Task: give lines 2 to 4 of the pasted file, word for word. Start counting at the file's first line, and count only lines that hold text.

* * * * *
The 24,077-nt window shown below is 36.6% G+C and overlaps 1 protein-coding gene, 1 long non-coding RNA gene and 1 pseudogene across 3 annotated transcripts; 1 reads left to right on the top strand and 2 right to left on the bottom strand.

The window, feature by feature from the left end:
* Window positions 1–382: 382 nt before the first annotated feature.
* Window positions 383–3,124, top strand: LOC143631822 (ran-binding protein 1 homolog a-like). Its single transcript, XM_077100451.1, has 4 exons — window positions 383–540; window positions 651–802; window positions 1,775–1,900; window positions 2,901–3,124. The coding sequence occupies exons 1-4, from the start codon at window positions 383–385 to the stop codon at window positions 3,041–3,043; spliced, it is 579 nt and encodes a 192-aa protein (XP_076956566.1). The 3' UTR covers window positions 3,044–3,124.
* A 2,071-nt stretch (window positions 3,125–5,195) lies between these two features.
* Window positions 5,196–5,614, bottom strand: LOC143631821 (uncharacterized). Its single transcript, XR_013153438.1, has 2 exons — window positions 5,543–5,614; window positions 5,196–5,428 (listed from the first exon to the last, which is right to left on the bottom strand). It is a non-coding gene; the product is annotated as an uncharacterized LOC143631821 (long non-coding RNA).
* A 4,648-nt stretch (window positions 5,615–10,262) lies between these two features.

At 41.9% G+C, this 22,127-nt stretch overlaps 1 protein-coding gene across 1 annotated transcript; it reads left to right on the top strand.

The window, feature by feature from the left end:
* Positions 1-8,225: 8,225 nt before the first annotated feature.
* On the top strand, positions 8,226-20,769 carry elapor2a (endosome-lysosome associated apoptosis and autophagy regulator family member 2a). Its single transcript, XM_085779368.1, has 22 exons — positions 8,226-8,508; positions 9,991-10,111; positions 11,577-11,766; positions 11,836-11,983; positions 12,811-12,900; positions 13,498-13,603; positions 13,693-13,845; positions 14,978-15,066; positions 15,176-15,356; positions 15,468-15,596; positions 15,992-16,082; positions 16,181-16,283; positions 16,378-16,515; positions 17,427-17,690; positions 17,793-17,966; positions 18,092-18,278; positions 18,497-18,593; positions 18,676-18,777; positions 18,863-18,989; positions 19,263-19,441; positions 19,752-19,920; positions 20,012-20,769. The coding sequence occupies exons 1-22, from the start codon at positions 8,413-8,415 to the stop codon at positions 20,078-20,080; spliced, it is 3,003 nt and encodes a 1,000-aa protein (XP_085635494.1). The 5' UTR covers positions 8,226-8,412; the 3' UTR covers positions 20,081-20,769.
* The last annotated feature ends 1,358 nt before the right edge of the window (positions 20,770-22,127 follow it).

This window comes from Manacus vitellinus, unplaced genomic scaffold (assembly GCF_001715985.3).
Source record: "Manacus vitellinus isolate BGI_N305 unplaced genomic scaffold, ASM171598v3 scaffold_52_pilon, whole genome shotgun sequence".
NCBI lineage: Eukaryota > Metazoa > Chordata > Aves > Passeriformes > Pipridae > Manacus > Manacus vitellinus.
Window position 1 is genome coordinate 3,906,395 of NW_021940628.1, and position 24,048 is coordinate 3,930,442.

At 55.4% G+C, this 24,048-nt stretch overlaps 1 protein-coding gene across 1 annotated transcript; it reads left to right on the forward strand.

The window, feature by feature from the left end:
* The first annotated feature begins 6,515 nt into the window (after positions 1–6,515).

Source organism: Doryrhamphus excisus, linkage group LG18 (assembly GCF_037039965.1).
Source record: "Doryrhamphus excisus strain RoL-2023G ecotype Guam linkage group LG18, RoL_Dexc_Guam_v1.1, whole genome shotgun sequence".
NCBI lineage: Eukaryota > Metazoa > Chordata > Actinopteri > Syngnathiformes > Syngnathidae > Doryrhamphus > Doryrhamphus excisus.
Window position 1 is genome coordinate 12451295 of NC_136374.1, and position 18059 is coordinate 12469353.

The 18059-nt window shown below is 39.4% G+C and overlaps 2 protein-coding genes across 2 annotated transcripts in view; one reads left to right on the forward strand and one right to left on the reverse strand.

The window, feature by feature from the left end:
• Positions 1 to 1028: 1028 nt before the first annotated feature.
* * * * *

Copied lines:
The window, feature by feature from the left end:
* Window positions 1–382: 382 nt before the first annotated feature.
* Window positions 383–3,124, top strand: LOC143631822 (ran-binding protein 1 homolog a-like). Its single transcript, XM_077100451.1, has 4 exons — window positions 383–540; window positions 651–802; window positions 1,775–1,900; window positions 2,901–3,124. The coding sequence occupies exons 1-4, from the start codon at window positions 383–385 to the stop codon at window positions 3,041–3,043; spliced, it is 579 nt and encodes a 192-aa protein (XP_076956566.1). The 3' UTR covers window positions 3,044–3,124.